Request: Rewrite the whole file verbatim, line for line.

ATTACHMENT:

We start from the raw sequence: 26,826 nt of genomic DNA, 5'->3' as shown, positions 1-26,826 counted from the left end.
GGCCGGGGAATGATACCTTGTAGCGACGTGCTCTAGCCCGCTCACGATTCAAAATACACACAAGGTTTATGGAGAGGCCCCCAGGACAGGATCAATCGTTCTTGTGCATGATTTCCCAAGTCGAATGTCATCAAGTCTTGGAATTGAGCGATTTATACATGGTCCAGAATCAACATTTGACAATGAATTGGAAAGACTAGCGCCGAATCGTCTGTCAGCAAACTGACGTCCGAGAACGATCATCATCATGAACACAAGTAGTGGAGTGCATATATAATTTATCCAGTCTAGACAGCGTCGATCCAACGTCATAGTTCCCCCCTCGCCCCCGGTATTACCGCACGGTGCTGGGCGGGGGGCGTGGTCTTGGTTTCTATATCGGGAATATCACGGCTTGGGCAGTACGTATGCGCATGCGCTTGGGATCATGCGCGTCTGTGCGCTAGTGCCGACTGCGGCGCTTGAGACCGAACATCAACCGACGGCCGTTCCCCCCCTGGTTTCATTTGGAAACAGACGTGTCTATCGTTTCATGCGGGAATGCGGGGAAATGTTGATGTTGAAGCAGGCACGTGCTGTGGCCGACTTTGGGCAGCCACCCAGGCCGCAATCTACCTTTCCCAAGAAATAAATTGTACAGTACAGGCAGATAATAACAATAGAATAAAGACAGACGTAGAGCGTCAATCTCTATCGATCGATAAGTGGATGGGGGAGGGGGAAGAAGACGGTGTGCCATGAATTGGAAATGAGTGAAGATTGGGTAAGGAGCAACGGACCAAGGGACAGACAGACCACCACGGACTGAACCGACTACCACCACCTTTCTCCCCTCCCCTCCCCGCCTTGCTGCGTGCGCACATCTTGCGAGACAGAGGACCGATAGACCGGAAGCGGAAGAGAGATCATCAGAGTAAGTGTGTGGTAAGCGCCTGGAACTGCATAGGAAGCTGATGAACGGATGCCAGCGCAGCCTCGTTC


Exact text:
We start from the raw sequence: 26,826 nt of genomic DNA, 5'->3' as shown, positions 1-26,826 counted from the left end.
GGCCGGGGAATGATACCTTGTAGCGACGTGCTCTAGCCCGCTCACGATTCAAAATACACACAAGGTTTATGGAGAGGCCCCCAGGACAGGATCAATCGTTCTTGTGCATGATTTCCCAAGTCGAATGTCATCAAGTCTTGGAATTGAGCGATTTATACATGGTCCAGAATCAACATTTGACAATGAATTGGAAAGACTAGCGCCGAATCGTCTGTCAGCAAACTGACGTCCGAGAACGATCATCATCATGAACACAAGTAGTGGAGTGCATATATAATTTATCCAGTCTAGACAGCGTCGATCCAACGTCATAGTTCCCCCCTCGCCCCCGGTATTACCGCACGGTGCTGGGCGGGGGGCGTGGTCTTGGTTTCTATATCGGGAATATCACGGCTTGGGCAGTACGTATGCGCATGCGCTTGGGATCATGCGCGTCTGTGCGCTAGTGCCGACTGCGGCGCTTGAGACCGAACATCAACCGACGGCCGTTCCCCCCCTGGTTTCATTTGGAAACAGACGTGTCTATCGTTTCATGCGGGAATGCGGGGAAATGTTGATGTTGAAGCAGGCACGTGCTGTGGCCGACTTTGGGCAGCCACCCAGGCCGCAATCTACCTTTCCCAAGAAATAAATTGTACAGTACAGGCAGATAATAACAATAGAATAAAGACAGACGTAGAGCGTCAATCTCTATCGATCGATAAGTGGATGGGGGAGGGGGAAGAAGACGGTGTGCCATGAATTGGAAATGAGTGAAGATTGGGTAAGGAGCAACGGACCAAGGGACAGACAGACCACCACGGACTGAACCGACTACCACCACCTTTCTCCCCTCCCCTCCCCGCCTTGCTGCGTGCGCACATCTTGCGAGACAGAGGACCGATAGACCGGAAGCGGAAGAGAGATCATCAGAGTAAGTGTGTGGTAAGCGCCTGGAACTGCATAGGAAGCTGATGAACGGATGCCAGCGCAGCCTCGTTC